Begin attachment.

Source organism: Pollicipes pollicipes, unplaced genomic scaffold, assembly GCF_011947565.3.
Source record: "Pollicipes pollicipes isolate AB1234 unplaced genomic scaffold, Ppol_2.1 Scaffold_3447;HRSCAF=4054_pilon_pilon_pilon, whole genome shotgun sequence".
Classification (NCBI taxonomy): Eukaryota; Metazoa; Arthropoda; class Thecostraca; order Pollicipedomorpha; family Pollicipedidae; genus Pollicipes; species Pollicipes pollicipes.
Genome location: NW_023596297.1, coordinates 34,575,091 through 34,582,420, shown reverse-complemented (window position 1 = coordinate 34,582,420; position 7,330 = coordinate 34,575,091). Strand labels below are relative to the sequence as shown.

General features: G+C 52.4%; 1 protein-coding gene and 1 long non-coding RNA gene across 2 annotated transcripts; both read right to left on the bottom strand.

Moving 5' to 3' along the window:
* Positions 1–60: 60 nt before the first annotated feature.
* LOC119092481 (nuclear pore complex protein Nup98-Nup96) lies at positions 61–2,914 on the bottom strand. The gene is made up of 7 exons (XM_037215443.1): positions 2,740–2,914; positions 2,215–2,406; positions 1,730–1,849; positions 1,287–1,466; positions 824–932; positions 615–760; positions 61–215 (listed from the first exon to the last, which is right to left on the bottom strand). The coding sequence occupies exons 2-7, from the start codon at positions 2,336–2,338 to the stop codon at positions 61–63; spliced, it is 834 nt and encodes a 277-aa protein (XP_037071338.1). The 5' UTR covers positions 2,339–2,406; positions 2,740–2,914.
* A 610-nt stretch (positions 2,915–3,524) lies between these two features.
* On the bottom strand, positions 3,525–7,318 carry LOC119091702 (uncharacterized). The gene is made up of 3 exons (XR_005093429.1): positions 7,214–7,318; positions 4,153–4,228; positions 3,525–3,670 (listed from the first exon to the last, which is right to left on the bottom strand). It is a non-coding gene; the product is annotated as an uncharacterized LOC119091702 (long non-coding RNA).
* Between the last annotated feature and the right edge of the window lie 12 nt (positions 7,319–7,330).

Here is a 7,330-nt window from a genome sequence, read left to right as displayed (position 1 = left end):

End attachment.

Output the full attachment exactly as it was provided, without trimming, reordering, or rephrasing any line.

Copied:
Source organism: Pollicipes pollicipes, unplaced genomic scaffold, assembly GCF_011947565.3.
Source record: "Pollicipes pollicipes isolate AB1234 unplaced genomic scaffold, Ppol_2.1 Scaffold_3447;HRSCAF=4054_pilon_pilon_pilon, whole genome shotgun sequence".
Classification (NCBI taxonomy): Eukaryota; Metazoa; Arthropoda; class Thecostraca; order Pollicipedomorpha; family Pollicipedidae; genus Pollicipes; species Pollicipes pollicipes.
Genome location: NW_023596297.1, coordinates 34,575,091 through 34,582,420, shown reverse-complemented (window position 1 = coordinate 34,582,420; position 7,330 = coordinate 34,575,091). Strand labels below are relative to the sequence as shown.

General features: G+C 52.4%; 1 protein-coding gene and 1 long non-coding RNA gene across 2 annotated transcripts; both read right to left on the bottom strand.

Moving 5' to 3' along the window:
* Positions 1–60: 60 nt before the first annotated feature.
* LOC119092481 (nuclear pore complex protein Nup98-Nup96) lies at positions 61–2,914 on the bottom strand. The gene is made up of 7 exons (XM_037215443.1): positions 2,740–2,914; positions 2,215–2,406; positions 1,730–1,849; positions 1,287–1,466; positions 824–932; positions 615–760; positions 61–215 (listed from the first exon to the last, which is right to left on the bottom strand). The coding sequence occupies exons 2-7, from the start codon at positions 2,336–2,338 to the stop codon at positions 61–63; spliced, it is 834 nt and encodes a 277-aa protein (XP_037071338.1). The 5' UTR covers positions 2,339–2,406; positions 2,740–2,914.
* A 610-nt stretch (positions 2,915–3,524) lies between these two features.
* On the bottom strand, positions 3,525–7,318 carry LOC119091702 (uncharacterized). The gene is made up of 3 exons (XR_005093429.1): positions 7,214–7,318; positions 4,153–4,228; positions 3,525–3,670 (listed from the first exon to the last, which is right to left on the bottom strand). It is a non-coding gene; the product is annotated as an uncharacterized LOC119091702 (long non-coding RNA).
* Between the last annotated feature and the right edge of the window lie 12 nt (positions 7,319–7,330).

Here is a 7,330-nt window from a genome sequence, read left to right as displayed (position 1 = left end):